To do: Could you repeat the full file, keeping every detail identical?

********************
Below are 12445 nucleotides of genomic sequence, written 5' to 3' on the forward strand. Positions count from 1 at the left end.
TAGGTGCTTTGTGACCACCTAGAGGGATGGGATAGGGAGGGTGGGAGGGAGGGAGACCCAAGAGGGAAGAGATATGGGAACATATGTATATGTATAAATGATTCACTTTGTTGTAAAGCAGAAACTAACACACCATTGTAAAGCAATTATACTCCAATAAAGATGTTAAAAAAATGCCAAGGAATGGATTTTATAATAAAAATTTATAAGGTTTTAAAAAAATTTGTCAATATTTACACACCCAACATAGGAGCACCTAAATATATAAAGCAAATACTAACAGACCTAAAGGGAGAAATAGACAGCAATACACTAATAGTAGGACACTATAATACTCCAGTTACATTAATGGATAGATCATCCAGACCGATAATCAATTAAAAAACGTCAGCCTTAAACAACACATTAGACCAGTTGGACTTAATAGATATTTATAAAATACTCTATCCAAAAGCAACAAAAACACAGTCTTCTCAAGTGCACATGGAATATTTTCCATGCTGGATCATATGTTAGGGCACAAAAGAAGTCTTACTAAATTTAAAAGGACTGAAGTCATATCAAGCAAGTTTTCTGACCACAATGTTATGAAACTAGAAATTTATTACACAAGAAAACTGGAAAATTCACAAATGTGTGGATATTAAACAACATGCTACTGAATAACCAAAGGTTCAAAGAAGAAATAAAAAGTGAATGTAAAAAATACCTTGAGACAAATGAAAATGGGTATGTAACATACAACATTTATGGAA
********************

Below are 12445 nucleotides of genomic sequence, written 5' to 3' on the forward strand. Positions count from 1 at the left end.
TAGGTGCTTTGTGACCACCTAGAGGGATGGGATAGGGAGGGTGGGAGGGAGGGAGACCCAAGAGGGAAGAGATATGGGAACATATGTATATGTATAAATGATTCACTTTGTTGTAAAGCAGAAACTAACACACCATTGTAAAGCAATTATACTCCAATAAAGATGTTAAAAAAATGCCAAGGAATGGATTTTATAATAAAAATTTATAAGGTTTTAAAAAAATTTGTCAATATTTACACACCCAACATAGGAGCACCTAAATATATAAAGCAAATACTAACAGACCTAAAGGGAGAAATAGACAGCAATACACTAATAGTAGGACACTATAATACTCCAGTTACATTAATGGATAGATCATCCAGACCGATAATCAATTAAAAAACGTCAGCCTTAAACAACACATTAGACCAGTTGGACTTAATAGATATTTATAAAATACTCTATCCAAAAGCAACAAAAACACAGTCTTCTCAAGTGCACATGGAATATTTTCCATGCTGGATCATATGTTAGGGCACAAAAGAAGTCTTACTAAATTTAAAAGGACTGAAGTCATATCAAGCAAGTTTTCTGACCACAATGTTATGAAACTAGAAATTTATTACACAAGAAAACTGGAAAATTCACAAATGTGTGGATATTAAACAACATGCTACTGAATAACCAAAGGTTCAAAGAAGAAATAAAAAGTGAATGTAAAAAATACCTTGAGACAAATGAAAATGGGTATGTAACATACAACATTTATGGAA